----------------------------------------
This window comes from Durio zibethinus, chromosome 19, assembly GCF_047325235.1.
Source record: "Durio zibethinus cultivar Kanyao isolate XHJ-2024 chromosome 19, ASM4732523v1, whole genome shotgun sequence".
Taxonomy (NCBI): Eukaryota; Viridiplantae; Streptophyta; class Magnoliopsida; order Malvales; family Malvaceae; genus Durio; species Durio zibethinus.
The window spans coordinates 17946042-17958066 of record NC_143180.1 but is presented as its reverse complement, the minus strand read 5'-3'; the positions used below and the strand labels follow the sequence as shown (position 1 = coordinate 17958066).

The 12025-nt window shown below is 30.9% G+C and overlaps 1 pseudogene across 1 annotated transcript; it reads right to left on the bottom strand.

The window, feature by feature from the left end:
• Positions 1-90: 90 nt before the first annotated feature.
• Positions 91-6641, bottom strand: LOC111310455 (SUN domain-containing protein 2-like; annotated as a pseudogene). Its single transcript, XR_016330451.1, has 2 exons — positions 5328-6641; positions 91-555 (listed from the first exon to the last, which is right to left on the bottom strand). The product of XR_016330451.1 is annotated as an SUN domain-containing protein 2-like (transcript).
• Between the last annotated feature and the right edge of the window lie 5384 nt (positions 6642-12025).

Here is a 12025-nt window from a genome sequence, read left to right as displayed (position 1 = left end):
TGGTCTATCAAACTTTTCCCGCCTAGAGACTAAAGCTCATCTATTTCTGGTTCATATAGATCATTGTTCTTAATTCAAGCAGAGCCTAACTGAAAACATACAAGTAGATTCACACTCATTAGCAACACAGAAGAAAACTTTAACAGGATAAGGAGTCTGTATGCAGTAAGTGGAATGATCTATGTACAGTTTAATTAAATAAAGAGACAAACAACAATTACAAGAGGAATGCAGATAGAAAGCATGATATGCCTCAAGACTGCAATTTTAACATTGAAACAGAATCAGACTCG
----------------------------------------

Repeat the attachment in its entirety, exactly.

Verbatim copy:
This window comes from Durio zibethinus, chromosome 19, assembly GCF_047325235.1.
Source record: "Durio zibethinus cultivar Kanyao isolate XHJ-2024 chromosome 19, ASM4732523v1, whole genome shotgun sequence".
Taxonomy (NCBI): Eukaryota; Viridiplantae; Streptophyta; class Magnoliopsida; order Malvales; family Malvaceae; genus Durio; species Durio zibethinus.
The window spans coordinates 17946042-17958066 of record NC_143180.1 but is presented as its reverse complement, the minus strand read 5'-3'; the positions used below and the strand labels follow the sequence as shown (position 1 = coordinate 17958066).

The 12025-nt window shown below is 30.9% G+C and overlaps 1 pseudogene across 1 annotated transcript; it reads right to left on the bottom strand.

The window, feature by feature from the left end:
• Positions 1-90: 90 nt before the first annotated feature.
• Positions 91-6641, bottom strand: LOC111310455 (SUN domain-containing protein 2-like; annotated as a pseudogene). Its single transcript, XR_016330451.1, has 2 exons — positions 5328-6641; positions 91-555 (listed from the first exon to the last, which is right to left on the bottom strand). The product of XR_016330451.1 is annotated as an SUN domain-containing protein 2-like (transcript).
• Between the last annotated feature and the right edge of the window lie 5384 nt (positions 6642-12025).

Here is a 12025-nt window from a genome sequence, read left to right as displayed (position 1 = left end):
TGGTCTATCAAACTTTTCCCGCCTAGAGACTAAAGCTCATCTATTTCTGGTTCATATAGATCATTGTTCTTAATTCAAGCAGAGCCTAACTGAAAACATACAAGTAGATTCACACTCATTAGCAACACAGAAGAAAACTTTAACAGGATAAGGAGTCTGTATGCAGTAAGTGGAATGATCTATGTACAGTTTAATTAAATAAAGAGACAAACAACAATTACAAGAGGAATGCAGATAGAAAGCATGATATGCCTCAAGACTGCAATTTTAACATTGAAACAGAATCAGACTCG